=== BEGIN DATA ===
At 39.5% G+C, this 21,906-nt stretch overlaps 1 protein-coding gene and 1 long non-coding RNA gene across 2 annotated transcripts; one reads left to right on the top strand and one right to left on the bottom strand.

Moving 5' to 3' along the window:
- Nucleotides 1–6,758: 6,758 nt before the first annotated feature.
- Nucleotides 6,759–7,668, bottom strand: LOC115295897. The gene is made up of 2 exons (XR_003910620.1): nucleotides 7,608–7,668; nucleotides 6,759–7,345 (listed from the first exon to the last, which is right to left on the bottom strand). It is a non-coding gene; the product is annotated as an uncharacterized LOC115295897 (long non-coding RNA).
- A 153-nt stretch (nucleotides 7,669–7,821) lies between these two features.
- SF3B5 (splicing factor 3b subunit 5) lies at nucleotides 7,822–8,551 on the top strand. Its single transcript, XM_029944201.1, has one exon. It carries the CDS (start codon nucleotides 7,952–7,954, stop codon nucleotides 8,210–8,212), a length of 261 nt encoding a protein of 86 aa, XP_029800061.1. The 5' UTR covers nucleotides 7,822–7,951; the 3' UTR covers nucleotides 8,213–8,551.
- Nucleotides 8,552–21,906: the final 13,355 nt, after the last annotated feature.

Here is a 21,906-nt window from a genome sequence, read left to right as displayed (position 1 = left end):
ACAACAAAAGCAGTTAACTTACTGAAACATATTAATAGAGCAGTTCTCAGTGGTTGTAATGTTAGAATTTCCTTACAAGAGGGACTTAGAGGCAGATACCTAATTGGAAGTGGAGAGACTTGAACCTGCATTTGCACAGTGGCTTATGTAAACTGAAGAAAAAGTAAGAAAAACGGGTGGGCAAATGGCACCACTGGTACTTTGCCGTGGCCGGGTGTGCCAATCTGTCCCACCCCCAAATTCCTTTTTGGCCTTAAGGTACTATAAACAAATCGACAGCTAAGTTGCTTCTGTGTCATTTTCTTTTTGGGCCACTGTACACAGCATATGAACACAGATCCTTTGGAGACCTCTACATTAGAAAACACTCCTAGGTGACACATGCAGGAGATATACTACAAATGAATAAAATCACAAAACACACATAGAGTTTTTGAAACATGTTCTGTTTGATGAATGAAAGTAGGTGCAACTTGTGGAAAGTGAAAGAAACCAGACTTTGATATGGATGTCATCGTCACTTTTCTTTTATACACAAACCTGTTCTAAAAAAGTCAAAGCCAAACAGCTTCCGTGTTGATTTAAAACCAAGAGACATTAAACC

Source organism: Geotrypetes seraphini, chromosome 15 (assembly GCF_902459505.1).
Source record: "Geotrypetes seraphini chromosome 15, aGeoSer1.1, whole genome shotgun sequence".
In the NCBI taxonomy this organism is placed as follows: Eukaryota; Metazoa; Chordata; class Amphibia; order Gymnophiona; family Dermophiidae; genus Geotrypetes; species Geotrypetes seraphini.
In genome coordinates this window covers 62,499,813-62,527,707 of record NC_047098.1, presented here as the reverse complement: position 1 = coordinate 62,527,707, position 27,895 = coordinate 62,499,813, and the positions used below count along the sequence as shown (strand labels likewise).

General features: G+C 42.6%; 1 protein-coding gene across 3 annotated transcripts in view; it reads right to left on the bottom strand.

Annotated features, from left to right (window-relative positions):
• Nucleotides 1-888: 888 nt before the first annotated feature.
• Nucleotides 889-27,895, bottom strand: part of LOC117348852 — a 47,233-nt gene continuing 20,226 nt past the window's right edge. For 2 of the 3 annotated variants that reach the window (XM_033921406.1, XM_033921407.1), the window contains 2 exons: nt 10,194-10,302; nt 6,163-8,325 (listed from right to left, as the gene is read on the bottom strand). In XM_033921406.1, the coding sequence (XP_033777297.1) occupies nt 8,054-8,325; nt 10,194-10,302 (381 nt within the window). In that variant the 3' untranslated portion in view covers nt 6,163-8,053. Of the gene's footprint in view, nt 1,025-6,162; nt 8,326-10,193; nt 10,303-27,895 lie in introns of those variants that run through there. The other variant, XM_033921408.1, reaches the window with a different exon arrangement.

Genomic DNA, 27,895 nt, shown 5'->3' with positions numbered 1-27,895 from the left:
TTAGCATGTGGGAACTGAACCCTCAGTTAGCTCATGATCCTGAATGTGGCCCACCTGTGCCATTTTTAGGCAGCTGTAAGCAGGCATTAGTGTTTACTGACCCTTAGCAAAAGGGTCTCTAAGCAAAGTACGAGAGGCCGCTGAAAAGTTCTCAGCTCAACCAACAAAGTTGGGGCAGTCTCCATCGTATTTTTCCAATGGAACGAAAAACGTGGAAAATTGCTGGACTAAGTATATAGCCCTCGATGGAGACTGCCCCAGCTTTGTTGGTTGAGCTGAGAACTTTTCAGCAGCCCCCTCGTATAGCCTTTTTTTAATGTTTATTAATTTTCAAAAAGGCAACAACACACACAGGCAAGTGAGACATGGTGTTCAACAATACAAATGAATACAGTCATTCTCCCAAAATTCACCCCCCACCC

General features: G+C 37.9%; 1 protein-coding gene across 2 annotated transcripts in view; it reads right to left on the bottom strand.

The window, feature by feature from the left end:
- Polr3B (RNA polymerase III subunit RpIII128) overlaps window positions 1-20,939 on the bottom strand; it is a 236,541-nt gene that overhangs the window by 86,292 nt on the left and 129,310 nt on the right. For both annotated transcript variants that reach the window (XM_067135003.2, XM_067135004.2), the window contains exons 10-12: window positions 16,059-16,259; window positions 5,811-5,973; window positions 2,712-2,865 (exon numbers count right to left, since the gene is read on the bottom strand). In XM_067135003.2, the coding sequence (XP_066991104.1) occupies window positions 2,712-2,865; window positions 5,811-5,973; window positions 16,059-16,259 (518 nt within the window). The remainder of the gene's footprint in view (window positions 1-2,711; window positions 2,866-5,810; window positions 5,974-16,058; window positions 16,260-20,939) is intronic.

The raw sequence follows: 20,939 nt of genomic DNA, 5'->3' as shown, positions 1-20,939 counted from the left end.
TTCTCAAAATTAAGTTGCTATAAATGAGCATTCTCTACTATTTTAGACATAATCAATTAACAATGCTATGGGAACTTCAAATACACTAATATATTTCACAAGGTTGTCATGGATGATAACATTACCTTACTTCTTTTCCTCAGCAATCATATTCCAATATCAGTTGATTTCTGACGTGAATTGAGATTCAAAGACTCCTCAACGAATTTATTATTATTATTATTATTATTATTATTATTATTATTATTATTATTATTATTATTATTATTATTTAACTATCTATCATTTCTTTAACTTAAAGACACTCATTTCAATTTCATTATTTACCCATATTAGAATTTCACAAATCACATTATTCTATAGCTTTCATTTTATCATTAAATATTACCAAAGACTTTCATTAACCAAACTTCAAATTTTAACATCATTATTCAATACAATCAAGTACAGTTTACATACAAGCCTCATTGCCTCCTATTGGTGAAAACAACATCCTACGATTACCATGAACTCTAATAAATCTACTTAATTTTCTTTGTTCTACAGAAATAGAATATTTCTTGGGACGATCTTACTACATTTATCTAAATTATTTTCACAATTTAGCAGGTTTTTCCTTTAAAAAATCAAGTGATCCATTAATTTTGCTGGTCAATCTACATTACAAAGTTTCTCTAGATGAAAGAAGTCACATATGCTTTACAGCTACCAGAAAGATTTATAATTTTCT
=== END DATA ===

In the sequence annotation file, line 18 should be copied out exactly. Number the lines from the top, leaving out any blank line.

Genomic DNA, 27,895 nt, shown 5'->3' with positions numbered 1-27,895 from the left: